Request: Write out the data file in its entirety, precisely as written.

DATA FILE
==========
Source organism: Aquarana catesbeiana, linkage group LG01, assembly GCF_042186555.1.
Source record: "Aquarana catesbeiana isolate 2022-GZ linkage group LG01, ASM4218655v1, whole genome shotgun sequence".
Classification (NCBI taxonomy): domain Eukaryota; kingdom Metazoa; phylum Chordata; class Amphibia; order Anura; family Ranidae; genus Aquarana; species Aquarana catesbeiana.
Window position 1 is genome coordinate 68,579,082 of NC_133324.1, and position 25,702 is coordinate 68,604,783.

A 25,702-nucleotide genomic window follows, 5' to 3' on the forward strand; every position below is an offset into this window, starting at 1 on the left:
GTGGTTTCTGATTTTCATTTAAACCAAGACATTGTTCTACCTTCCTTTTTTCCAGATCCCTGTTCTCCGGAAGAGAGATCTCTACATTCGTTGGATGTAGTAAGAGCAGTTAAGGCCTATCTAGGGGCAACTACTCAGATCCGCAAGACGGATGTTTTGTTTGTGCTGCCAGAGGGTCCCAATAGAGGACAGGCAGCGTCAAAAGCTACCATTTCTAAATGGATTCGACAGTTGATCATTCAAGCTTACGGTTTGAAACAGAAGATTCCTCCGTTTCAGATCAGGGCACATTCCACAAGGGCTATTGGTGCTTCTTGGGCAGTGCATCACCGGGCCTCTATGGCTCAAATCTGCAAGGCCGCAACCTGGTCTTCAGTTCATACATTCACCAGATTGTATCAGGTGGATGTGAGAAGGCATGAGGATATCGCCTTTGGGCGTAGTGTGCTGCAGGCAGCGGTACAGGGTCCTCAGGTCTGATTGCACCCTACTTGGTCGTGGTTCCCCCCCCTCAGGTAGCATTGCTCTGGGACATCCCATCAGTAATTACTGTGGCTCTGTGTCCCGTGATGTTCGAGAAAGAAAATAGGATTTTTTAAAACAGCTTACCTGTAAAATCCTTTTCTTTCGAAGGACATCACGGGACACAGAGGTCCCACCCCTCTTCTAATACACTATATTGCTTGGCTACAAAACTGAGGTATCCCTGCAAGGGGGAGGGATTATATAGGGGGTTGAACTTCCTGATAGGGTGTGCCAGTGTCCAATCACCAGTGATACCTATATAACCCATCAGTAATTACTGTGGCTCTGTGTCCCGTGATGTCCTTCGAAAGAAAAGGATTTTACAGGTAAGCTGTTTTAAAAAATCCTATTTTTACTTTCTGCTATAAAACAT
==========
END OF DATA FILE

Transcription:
Source organism: Aquarana catesbeiana, linkage group LG01, assembly GCF_042186555.1.
Source record: "Aquarana catesbeiana isolate 2022-GZ linkage group LG01, ASM4218655v1, whole genome shotgun sequence".
Classification (NCBI taxonomy): domain Eukaryota; kingdom Metazoa; phylum Chordata; class Amphibia; order Anura; family Ranidae; genus Aquarana; species Aquarana catesbeiana.
Window position 1 is genome coordinate 68,579,082 of NC_133324.1, and position 25,702 is coordinate 68,604,783.

A 25,702-nucleotide genomic window follows, 5' to 3' on the forward strand; every position below is an offset into this window, starting at 1 on the left:
GTGGTTTCTGATTTTCATTTAAACCAAGACATTGTTCTACCTTCCTTTTTTCCAGATCCCTGTTCTCCGGAAGAGAGATCTCTACATTCGTTGGATGTAGTAAGAGCAGTTAAGGCCTATCTAGGGGCAACTACTCAGATCCGCAAGACGGATGTTTTGTTTGTGCTGCCAGAGGGTCCCAATAGAGGACAGGCAGCGTCAAAAGCTACCATTTCTAAATGGATTCGACAGTTGATCATTCAAGCTTACGGTTTGAAACAGAAGATTCCTCCGTTTCAGATCAGGGCACATTCCACAAGGGCTATTGGTGCTTCTTGGGCAGTGCATCACCGGGCCTCTATGGCTCAAATCTGCAAGGCCGCAACCTGGTCTTCAGTTCATACATTCACCAGATTGTATCAGGTGGATGTGAGAAGGCATGAGGATATCGCCTTTGGGCGTAGTGTGCTGCAGGCAGCGGTACAGGGTCCTCAGGTCTGATTGCACCCTACTTGGTCGTGGTTCCCCCCCCTCAGGTAGCATTGCTCTGGGACATCCCATCAGTAATTACTGTGGCTCTGTGTCCCGTGATGTTCGAGAAAGAAAATAGGATTTTTTAAAACAGCTTACCTGTAAAATCCTTTTCTTTCGAAGGACATCACGGGACACAGAGGTCCCACCCCTCTTCTAATACACTATATTGCTTGGCTACAAAACTGAGGTATCCCTGCAAGGGGGAGGGATTATATAGGGGGTTGAACTTCCTGATAGGGTGTGCCAGTGTCCAATCACCAGTGATACCTATATAACCCATCAGTAATTACTGTGGCTCTGTGTCCCGTGATGTCCTTCGAAAGAAAAGGATTTTACAGGTAAGCTGTTTTAAAAAATCCTATTTTTACTTTCTGCTATAAAACAT